Posts Tagged ‘Meg Baird’


















For over a decade, guitarist/vocalist Steve Gunn has been one of American music’s most pivotal figures – conjuring immersive and psychedelic sonic landscapes both live and on record, releasing revered solo albums ranking high on in-the-know end of year lists, alongside exploratory collaborations with artists as diverse as Mike Cooper, Kurt Vile, and Michael Chapman (whose most recent studio album he produced). Gunn is known for telling other people’s stories, but on his breakthrough fourth album, “The Unseen In Between”, he explores his own emotional landscapes with his most complex, fully realized songs to date. The lyrics evoke voyages, tempests (actual and emotional), and a rich cast of characters met along the way — the work of an artist finding a place of calm in the midst of a storm. Produced by frequent collaborator James Elkington and engineered by Daniel Schlett, the immaculately recorded Unseen forces a reassessment of Gunn’s standing in the pantheon of the era’s great songwriters. Getting to The Unseen In Between itself was not easy for Gunn.

In the summer of 2016, Gunn released Eyes On The Lines, his winning and elliptical debut for Matador Records. It should have been a triumphant moment, but exactly two weeks later, Gunn’s father and namesake died following a two-year struggle with cancer. This experience yielded the emotional centerpiece of the album. “Stonehurst Cowboy” is a duet for Gunn’s raw acoustic guitar and spare basslines by Bob Dylan’s musical director Tony Garnier, whose featured throughout the album. The song distills the lessons Gunn learned from his father and it is a solemn but tender remembrance, a tribute to his father’s reputation as a tough, wise, and witty guy from far west Philadelphia. A sense of musical renewal and emotional complexity fits the new songs perfectly; “Luciano” seems to be about the chemistry between a bodega owner and his cat, an unspoken romance of gentle obedience and quiet gestures. But Gunn peers below the relationship’s surface and wonders about the owner’s lonely future once the cat is gone, a devastating meditation wrapped in soft strings.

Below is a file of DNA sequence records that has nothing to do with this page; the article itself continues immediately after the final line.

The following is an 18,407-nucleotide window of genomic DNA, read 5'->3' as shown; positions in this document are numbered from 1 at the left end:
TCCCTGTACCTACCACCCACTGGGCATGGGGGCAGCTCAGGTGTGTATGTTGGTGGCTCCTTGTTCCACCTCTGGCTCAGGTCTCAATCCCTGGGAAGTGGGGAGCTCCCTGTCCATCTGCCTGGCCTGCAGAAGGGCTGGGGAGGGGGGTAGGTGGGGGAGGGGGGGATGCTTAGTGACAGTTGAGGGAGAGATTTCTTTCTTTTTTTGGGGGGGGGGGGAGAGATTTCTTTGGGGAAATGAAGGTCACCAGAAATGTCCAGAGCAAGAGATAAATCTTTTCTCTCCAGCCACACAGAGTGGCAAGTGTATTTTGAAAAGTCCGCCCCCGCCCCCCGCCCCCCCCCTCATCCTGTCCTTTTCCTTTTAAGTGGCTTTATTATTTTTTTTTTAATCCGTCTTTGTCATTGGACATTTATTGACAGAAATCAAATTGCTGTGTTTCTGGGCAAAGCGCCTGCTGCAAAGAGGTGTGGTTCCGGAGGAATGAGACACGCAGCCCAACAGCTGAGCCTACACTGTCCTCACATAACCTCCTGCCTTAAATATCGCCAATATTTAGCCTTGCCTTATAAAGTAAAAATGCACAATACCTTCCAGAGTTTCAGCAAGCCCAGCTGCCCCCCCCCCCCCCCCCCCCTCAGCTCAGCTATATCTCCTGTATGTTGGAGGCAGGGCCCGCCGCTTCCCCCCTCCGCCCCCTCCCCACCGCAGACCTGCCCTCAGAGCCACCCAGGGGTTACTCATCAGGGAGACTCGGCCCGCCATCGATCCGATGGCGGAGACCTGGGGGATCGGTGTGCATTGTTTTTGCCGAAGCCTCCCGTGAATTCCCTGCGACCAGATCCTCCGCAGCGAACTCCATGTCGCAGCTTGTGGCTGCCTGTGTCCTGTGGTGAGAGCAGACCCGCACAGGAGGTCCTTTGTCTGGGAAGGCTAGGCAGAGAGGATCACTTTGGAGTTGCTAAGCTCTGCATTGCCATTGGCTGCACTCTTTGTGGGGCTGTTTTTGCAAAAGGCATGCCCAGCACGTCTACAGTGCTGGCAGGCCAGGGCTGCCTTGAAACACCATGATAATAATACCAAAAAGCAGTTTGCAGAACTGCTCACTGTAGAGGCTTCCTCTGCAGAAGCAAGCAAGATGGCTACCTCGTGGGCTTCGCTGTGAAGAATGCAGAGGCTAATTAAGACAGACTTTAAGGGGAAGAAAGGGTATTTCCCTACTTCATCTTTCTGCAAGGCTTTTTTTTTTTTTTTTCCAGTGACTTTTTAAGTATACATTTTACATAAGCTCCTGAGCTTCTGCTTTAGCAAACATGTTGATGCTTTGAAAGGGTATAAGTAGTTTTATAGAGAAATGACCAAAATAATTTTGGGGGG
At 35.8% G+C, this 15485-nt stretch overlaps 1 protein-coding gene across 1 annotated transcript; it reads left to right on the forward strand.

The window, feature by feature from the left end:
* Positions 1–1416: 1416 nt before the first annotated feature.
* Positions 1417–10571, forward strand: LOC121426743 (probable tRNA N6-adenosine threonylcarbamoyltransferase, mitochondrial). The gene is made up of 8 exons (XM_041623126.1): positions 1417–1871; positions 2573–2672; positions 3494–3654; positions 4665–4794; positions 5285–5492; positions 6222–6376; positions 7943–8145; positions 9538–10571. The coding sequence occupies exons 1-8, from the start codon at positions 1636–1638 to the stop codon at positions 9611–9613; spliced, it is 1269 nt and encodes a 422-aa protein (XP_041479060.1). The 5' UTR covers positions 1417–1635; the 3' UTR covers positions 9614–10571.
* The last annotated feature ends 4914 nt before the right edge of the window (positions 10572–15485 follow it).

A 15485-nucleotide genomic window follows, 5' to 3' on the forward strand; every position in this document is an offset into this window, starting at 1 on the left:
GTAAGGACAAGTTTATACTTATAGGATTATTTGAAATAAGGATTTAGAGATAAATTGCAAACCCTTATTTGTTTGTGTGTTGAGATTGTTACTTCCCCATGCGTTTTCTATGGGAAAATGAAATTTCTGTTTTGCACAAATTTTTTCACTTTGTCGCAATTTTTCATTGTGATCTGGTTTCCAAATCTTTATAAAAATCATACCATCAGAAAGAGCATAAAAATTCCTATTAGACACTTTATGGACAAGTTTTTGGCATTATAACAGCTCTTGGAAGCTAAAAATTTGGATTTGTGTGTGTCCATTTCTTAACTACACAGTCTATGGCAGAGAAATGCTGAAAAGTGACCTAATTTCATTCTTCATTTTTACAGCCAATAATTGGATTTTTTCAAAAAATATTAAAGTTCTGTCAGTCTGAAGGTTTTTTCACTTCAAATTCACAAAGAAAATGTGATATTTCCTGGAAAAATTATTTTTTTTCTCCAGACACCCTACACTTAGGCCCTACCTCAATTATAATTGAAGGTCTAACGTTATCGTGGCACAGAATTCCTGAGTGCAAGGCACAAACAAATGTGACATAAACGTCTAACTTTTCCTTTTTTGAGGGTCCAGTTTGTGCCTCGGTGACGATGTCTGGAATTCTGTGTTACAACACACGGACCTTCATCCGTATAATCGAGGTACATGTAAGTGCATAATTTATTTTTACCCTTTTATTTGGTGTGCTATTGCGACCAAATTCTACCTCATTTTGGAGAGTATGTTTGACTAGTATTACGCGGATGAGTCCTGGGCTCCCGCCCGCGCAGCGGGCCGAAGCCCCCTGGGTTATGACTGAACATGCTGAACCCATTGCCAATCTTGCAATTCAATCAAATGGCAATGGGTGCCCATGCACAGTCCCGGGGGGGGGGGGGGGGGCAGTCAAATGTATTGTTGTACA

And then there’s “Vagabond,” Gunn’s graceful attempt to humanize a rich cast of characters whose lives have gone astray, wanderers who live outside of society’s modern safety net, who pursue “a crooked dream” in spite of what the world expects. Supported by the perfect harmonies of Meg Baird, Gunn finds something lovely in the unloved. In a final contrast, “Morning is Mended” is an acoustic beauty so resplendent it ranks alongside Sandy Denny or Jackson C. Frank. Buoyed by a melody that sparkles like sunlight on still water, Gunn acknowledges the hardships around him, the feeling of being a “nothing sky,” and then moves forward into the world, walking tall into the fresh morning. The song is an apt encapsulation of The Unseen In Between, a gorgeously empathetic record that attempts to recognize the worries of the world and offer some timely assurance. It is a revelatory and redemptive set, offering the balm of understanding at a time when that seems in very short supply.

Released January 18th, 2019

Steve Gunn – Guitars, Vocals
James Elkington – Guitars, Keys, Percussion, Harmonica,
Tony Garnier – Bass
TJ Mainani – Drums
Meg Baird – Vocals
Daniel Schlett – Keys, Percussion
Macie Stewart – Strings
Lia Kohl – Strings
Jacob Daneman – Clarinet

All songs written by Steve Gunn

Meg Baird and Mary Lattimore’s collective work as solo artists, band members, and collaborators—could fill a small record collection. Despite this productivity, these two long-time friends have never recorded an entire album focused exclusively on their unique talents. “Ghost Forests” mysteriously, thrillingly fills that void.